Gaela Erwin has lived and worked primarily in the Mid-West and Southeast United States. She received her BFA from the Columbus College of Art and Design in 1973 and received her MA from the University of Louisville in 1983. In the summer of 1988 she studied with Robert Beauchamp at the Studio Art School of the Aegean in Samos, Greece. In 1989, Erwin studied with Jack Beal at the Atlantic Center for the Arts in New Smyrna Beach, Florida. Currently she has a studio in Louisville, Kentucky.
Erwin has been the recipient of numerous awards, fellowships and artist’s residencies. Grants, to name only a few, include numerous awards from the Kentucky Foundation for Women, three Al Smith Fellowships and the Artist’s Fellowship Inc. Residency fellowships include Yaddo, Mac Dowell, Virginia Center for the Arts, Atlantic Center for the Arts and Obërfalzer Künstlerhaus in Schwandorf, Germany and The Tyrone Guthrie Center in Annaghmakerrig, County Monoghan, Ireland. The latter two resulting from competitions for international artist exchange programs. Erwin also was the recipient of the Camargo Foundation Fellowship where she was artist–in-residence in Cassis, France.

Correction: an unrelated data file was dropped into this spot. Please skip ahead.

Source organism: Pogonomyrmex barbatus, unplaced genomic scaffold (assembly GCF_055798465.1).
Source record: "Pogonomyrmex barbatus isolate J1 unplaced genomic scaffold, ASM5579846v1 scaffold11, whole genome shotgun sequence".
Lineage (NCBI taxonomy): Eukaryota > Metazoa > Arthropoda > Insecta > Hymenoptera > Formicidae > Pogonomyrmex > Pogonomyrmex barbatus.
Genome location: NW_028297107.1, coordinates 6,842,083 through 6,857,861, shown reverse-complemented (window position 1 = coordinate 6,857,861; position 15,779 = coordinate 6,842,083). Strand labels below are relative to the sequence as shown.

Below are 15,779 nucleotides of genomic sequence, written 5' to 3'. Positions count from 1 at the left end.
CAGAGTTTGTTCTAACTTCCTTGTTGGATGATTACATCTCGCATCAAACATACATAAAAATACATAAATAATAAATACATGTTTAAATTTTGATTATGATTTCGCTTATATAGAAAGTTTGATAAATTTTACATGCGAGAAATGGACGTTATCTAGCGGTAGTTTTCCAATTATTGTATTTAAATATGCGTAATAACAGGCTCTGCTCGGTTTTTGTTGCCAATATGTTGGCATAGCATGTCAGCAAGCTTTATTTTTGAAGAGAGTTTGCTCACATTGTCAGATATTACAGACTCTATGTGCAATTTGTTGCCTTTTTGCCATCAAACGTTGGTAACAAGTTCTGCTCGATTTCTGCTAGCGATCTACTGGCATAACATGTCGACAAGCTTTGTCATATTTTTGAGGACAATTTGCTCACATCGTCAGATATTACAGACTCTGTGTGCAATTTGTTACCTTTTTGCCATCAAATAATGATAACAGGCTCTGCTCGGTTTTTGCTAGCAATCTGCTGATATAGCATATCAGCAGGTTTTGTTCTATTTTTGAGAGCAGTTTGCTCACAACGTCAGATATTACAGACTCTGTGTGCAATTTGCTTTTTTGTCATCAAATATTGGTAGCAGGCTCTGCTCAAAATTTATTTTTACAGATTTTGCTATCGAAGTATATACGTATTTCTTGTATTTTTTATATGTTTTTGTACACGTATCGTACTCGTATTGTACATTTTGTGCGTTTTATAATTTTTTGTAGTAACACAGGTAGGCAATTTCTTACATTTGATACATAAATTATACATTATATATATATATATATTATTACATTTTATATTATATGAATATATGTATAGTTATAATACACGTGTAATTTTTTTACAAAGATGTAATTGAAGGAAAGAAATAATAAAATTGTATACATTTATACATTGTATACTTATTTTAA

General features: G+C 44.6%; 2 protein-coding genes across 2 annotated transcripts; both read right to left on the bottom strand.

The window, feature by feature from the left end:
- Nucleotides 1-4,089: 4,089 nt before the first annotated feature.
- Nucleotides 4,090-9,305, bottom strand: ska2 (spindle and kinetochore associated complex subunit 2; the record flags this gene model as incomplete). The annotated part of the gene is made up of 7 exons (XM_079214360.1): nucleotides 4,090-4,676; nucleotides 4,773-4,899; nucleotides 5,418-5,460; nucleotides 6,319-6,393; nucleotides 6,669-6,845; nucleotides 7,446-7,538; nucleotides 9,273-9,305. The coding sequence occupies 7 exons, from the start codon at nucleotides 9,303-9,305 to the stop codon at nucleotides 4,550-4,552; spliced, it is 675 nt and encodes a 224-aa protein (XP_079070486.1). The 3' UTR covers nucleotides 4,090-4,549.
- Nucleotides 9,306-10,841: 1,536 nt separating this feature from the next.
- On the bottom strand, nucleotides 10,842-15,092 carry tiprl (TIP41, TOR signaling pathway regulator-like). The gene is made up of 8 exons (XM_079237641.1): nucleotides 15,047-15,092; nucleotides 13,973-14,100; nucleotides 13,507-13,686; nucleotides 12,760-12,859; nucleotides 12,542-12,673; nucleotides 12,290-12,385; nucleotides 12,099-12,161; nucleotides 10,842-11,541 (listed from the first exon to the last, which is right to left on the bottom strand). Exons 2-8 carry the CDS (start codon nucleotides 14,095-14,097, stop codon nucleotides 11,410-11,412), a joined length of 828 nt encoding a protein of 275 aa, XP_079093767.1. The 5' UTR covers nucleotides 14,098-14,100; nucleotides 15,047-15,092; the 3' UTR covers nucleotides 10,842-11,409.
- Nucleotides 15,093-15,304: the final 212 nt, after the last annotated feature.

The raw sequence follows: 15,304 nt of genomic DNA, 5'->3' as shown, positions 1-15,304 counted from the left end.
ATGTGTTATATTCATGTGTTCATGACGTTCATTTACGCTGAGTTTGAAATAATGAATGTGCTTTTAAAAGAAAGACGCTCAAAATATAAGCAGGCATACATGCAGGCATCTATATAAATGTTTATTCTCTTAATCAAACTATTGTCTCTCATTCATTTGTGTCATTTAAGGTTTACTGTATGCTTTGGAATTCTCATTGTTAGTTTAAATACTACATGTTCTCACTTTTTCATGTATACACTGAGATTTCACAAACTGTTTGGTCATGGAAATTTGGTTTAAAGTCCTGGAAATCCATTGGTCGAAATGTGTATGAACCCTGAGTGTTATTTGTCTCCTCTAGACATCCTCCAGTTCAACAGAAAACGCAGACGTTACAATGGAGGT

Gaela Erwin has exhibited regionally, nationally and internationally. She has exhibited with the Allan Stone Gallery in New York and most recently, the Gescheidle gallery in Chicago, among others. Her work can be found in the permanent collections in the Muscarelle Museum of Art at the College of William and Mary in Williamsburg, Virginia and the University of Kentucky Art Museum in Lexington, Kentucky and the Evansville Museum of Arts and Sciences in Evansville, Indiana and from most of the museums listed below. Recent museum exhibitions include the La Mar Dodd Art Center in La Grange, Georgia, the Huntsville Museum of Art in Huntsville, Alabama and the Ogunquit Museum of American Art in Ogunquit, Maine. Her latest museum solo exhibition, in 2006, took place at the Speed Museum in Louisville, Kentucky in 2006. In 2009, Erwin was one of seven winners of the national Outwin Boochever Portrait Competition that resulted in exhibition at the Smithsonian National Portrait Gallery. Her work is also on display in various corporate collections as well as private collections in the U.S., Canada and Germany.
Erwin’s work, painted from direct observation, can be described as classical realism. Her subject matter is self-portraiture. Most recently, her paintings examine self-portraiture through the guise and lore of saints. Erwin examines her subject with an acute psychological focus that is at once contemporary and, at times, startling. Dr. Christine Havice, in her essay in Erwin’s catalogue explains it best when she writes “[while this body of work forces us to ‘live in our eye’ in its unsparing spareness of subject, it also provides masterful, often intensely sensual, handling of formal elements and richly layered, yet measured, evocation of tradition. Gaela Erwin paints for us the ambivalence of the late twentieth-century gaze.”